Washington will have another 3 true freshmen added to the defensive backs room in the fall. Spears and McCutcheon have the same body types as Taylor and Molden respectively and the hope will be that long-term they be similar types of players. Nunley is expected to start out at safety but Washington loves versatility from its defensive backs so we’ll see where he eventually ends up seeing the field.
Where Does Gordon Go?
Somehow Kyler Gordon enters the spring as both a sure thing and a complete unknown. It’s not exactly a stretch to talk yourself into Gordon starting at any position in the secondary next season. Per Pro Football Focus he played 19 snaps in the box (essentially as an OLB when no receiver’s on that half of the field), 51 snaps at slot corner, and 55 snaps at outside corner. With Keith Taylor and Elijah Molden both departing there are openings at both corner spots and Gordon could easily fill in at either one. Before the transfer in of Bookie Radley-Hiles it seemed like the bigger need was in the slot but if Bookie’s able to lock down that position then it maybe frees up Gordon to play opposite McDuffie on the outside.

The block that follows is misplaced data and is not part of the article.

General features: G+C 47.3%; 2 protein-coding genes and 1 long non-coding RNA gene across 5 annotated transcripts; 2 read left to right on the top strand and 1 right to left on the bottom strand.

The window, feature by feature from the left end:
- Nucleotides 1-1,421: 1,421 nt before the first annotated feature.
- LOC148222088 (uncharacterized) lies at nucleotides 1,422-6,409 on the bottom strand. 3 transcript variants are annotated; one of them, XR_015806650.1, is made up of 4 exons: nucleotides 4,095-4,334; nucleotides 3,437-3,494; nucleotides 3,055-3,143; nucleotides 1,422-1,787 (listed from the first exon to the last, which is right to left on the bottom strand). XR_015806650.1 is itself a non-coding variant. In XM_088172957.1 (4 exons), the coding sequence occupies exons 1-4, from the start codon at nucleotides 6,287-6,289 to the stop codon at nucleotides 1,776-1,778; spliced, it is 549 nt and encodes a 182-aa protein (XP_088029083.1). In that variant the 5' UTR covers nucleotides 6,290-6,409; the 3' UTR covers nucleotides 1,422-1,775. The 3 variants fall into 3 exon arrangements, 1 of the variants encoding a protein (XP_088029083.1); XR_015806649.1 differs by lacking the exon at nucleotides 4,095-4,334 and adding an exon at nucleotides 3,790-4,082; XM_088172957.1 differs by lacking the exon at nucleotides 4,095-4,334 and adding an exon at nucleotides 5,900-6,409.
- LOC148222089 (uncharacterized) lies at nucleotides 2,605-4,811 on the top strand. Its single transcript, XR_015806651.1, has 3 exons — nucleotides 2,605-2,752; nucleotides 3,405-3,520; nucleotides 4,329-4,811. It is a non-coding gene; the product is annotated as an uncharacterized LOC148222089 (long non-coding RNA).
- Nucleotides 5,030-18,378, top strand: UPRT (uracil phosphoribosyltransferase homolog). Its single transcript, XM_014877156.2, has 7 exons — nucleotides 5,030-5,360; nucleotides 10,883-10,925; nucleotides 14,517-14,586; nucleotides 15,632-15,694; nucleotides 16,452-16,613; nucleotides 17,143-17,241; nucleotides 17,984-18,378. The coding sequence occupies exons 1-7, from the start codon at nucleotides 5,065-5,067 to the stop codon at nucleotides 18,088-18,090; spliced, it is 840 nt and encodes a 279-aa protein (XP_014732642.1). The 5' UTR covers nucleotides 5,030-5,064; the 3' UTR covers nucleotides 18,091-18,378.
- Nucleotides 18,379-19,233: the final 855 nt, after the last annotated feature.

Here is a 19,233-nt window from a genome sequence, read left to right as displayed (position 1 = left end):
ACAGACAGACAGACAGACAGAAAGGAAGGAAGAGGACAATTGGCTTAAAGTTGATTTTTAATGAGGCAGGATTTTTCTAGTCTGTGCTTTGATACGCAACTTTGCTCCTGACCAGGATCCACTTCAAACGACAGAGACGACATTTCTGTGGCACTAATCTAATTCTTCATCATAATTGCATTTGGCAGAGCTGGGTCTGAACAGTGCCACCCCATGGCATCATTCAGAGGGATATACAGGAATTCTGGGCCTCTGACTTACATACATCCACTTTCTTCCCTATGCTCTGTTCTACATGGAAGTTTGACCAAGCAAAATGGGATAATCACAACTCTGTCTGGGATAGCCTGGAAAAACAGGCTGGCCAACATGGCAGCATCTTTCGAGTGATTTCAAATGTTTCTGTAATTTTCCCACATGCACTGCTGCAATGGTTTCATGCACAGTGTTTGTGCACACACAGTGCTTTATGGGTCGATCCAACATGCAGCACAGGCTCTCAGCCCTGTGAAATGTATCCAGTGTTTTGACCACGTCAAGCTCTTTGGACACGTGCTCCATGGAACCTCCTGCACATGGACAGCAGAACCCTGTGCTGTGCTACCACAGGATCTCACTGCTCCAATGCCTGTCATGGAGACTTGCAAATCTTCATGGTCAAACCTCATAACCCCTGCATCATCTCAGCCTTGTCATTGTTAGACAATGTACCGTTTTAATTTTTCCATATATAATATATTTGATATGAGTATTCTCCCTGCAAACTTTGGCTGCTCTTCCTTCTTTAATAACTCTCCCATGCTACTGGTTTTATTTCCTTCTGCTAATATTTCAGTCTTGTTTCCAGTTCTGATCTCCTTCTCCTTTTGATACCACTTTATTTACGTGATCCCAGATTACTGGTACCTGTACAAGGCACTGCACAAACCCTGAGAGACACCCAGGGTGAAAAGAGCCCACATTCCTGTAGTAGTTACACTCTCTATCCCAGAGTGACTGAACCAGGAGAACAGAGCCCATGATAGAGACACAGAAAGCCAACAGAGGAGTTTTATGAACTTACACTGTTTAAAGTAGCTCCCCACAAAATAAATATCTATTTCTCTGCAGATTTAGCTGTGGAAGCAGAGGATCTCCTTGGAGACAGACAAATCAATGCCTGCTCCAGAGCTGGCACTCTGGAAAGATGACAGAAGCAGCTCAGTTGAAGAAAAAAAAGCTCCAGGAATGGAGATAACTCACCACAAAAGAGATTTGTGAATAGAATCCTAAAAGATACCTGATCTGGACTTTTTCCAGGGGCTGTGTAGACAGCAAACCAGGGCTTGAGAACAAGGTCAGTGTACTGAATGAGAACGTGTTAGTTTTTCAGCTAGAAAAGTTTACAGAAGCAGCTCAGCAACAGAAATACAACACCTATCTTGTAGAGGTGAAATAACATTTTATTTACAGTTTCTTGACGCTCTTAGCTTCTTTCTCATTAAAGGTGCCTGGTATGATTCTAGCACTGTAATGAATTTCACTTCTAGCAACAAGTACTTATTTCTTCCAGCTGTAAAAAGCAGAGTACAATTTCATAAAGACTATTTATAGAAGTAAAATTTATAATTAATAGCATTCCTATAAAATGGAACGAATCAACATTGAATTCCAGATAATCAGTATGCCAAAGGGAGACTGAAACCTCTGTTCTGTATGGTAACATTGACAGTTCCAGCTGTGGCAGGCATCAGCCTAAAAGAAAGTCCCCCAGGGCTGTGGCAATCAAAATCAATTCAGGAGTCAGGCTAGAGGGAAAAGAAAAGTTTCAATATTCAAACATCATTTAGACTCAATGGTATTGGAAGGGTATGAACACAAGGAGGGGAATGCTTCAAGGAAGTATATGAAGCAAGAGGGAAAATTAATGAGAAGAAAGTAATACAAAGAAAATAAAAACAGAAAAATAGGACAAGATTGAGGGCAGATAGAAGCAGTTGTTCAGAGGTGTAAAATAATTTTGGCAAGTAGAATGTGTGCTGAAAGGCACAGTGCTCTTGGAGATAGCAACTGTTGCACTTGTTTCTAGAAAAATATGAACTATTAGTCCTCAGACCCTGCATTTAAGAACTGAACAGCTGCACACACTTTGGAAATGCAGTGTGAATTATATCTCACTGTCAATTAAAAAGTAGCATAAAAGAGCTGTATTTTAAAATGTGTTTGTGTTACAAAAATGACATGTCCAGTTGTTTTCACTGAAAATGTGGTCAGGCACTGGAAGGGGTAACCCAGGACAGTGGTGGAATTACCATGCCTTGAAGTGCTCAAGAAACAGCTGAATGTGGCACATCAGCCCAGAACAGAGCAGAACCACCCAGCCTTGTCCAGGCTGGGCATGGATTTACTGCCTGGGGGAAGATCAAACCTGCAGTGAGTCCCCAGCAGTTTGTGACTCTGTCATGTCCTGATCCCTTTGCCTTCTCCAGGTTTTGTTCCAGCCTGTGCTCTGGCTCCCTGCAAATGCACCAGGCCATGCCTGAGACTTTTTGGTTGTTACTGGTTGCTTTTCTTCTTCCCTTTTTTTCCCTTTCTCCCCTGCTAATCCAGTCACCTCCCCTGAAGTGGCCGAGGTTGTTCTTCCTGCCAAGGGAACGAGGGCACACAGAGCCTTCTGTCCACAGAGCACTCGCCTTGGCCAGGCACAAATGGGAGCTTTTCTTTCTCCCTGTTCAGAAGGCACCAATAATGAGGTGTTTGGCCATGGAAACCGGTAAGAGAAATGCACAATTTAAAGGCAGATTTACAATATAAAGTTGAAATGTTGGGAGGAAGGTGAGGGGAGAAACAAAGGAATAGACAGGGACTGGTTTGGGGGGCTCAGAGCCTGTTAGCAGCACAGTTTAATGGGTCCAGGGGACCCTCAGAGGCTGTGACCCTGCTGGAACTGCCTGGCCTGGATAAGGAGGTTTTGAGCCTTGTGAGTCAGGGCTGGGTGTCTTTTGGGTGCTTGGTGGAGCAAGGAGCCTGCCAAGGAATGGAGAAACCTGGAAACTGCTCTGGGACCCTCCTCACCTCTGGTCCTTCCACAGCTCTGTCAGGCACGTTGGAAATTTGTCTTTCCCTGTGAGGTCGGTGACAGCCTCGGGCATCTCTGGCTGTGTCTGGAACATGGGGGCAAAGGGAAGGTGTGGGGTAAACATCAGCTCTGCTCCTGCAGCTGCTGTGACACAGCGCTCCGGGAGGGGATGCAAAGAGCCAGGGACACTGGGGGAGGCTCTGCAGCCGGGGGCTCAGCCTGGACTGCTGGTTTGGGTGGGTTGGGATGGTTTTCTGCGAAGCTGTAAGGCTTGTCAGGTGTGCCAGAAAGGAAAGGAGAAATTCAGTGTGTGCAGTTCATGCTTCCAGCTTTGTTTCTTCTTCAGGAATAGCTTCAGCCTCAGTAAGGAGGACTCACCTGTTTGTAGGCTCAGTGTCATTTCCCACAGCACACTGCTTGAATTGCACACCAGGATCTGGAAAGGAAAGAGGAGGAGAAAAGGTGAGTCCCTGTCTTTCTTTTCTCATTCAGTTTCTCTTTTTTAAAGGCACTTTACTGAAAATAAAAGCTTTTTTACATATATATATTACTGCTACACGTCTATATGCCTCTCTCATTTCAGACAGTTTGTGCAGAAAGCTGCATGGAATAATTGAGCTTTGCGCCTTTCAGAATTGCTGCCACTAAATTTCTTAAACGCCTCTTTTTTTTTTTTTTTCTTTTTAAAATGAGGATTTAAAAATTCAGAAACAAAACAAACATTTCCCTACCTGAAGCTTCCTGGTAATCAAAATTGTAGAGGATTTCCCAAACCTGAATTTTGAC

And it’s not crazy to think that Gordon could also end up seeing time at safety. Myles Bryant transitioned from slot corner to safety. Elijah Molden started making the transition in his final game. If the coaching staff feels that no one is stepping up to lock down the spot next to Asa Turner then Gordon could conceivably take up the mantle of being the Budda Baker/Taylor Rapp-esque Swiss army knife. With Gordon’s athleticism he could line up in slot coverage against 4 WR sets as well as attack in the run game and rush the passer on the occasional safety blitz. If the coaching staff feels strongly that one of the younger guys can step in and be a seamless transition from Keith Taylor then it’s maybe worth a trial run.
Who’s Safe at Safety?
As I alluded to above, there’s some uncertainty at the safety positions despite the number of experienced bodies. Asa Turner appears to have his job completely secured. He and Trent McDuffie tied with the most defensive snaps on the team last year at 242.
However there’s plenty of uncertainty next to him. Alex Cook began last season as the starter but after 3 games with 30+ defensive snaps he played just 16 against Stanford. Cam Williams has several starts from his true freshman season but served primarily as Cook’s backup last year. It’s not out of the question though that he could, with a full offseason, wind up reclaiming the job from Cook. There are also plenty of unproven younger players that could find a way to enter the fray as we’ll discuss below or the possibility of Kyler Gordon moving back a spot as we discussed above.